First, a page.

And his own did not accept him.
But as many accepted him,
He gave them power to become children of God.
[They were the ones] who believed in his name,
Who were not born of blood,
Nor of will of flesh,
Nor the will of man,
But of God.

And the word became flesh…[2]

The commentator wants us to move away from metaphor and struggle with the literal concept of consuming that which feeds us with God at table. But I hear something different if we listen to how John opens this Gospel with Metaphor as Jesus being the Word of God with us from the beginning through which all things are made then the word became flesh and walked among us ministered to us taught us and then returned to heaven leaving us nothing but…His word.  We are called to feast upon the word of Christ. We are called to feast upon the Gospel.

“Eating is synonymous with accepting, receiving, believing, trusting, welcoming, staying, etc., all words that the Gospel of John uses repeatedly to describe the challenge with which Jesus confronts us-the obligation of the true disciple or the true disciple. to remain faithful to the Lord and to remain in communion with Him.”[3]

I suspect some people in Jesus’ crowd heard these words with this exact interpretation some did not but those who were challenged by Jesus words used the excuse that his words are too hard. Much like the young man asked how to get to heaven…he was already doing what was easy for him. Keeping the Sabbath…Tithing, feeding the hungry…So Jesus says let’s go a step further sell all you own give it away and follow me…the man went away sad because the call was too hard….

“Throughout this chapter's discussion about the bread which gives life, Jesus' words have been greeted with misunderstanding, confusion, and objection from the crowd, referred to either simply as "they" or "the Jews." In verse 60, we hear about the reaction from the "disciples" (in John not to be equated with "the twelve"; see verse 67). We may expect better things from them. After all, they were the ones who sat together with Jesus at the beginning of this text, who followed Jesus' instructions in gathering up the leftovers of the bread and fish, and who were rescued from the storm at sea by Jesus. Perhaps most importantly, we expect that "the disciples" belong to "us," and not to "them."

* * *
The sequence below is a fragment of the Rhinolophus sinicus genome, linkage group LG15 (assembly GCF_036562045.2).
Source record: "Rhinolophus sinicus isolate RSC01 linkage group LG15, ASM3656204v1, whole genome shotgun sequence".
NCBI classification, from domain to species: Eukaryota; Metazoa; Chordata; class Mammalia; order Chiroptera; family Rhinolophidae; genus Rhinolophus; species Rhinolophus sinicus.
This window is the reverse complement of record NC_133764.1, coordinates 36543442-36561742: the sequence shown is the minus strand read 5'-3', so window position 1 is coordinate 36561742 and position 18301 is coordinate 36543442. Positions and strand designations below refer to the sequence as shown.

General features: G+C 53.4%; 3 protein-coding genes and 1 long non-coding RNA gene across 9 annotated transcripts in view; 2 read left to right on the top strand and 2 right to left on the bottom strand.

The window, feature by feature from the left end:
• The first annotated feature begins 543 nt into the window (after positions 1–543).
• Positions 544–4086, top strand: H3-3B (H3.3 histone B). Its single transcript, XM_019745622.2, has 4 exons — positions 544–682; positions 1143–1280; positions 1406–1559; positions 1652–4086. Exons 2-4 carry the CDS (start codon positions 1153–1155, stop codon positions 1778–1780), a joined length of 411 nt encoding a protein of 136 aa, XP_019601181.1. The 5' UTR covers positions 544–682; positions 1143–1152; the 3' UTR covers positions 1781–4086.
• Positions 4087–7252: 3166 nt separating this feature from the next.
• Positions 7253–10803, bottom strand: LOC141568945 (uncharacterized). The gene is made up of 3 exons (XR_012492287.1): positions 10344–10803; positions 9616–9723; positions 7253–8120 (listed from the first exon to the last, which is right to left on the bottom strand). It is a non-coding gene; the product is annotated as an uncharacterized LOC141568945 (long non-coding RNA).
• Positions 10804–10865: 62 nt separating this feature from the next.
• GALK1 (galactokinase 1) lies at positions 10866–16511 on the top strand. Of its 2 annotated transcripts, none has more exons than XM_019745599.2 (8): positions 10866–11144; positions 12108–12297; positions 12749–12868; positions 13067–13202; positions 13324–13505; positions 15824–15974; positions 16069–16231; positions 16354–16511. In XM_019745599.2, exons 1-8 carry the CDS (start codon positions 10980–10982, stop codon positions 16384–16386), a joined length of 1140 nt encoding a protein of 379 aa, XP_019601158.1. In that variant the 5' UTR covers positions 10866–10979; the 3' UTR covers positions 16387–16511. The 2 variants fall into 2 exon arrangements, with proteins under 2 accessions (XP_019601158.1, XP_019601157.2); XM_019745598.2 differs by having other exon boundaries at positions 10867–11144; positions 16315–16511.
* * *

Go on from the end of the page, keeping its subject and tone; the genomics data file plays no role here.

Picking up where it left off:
Thus we may be stunned when we hear that the disciples are now the ones who are bothered by what Jesus has said. We may have been tempted to simply write off the rest of the crowd as stubborn and obtuse, but the reference to "the disciples" sounds uncomfortably close to home. In verse 61, the disciples begin to grumble (NRSV "complain"), just as "the Jews" did in verse 41. Here, the problem seems not so much that the disciples have difficulty understanding what Jesus is saying; they understand quite well but cannot believe and follow what Jesus has said. How often do we find the same to be true about ourselves?

As has been Jesus' habit throughout this conversation, he meets objections by sharpening the point of his message, raising the offense rather than softening it, and thereby bringing the conversation to a crisis. In verse 62, Jesus points to his "going up" (NRSV "ascending"). We may think first of Luke's ascension scene, but we need to remember that this is John's story, and in John's telling Jesus returns to the Father by being lifted up on the cross.”[4]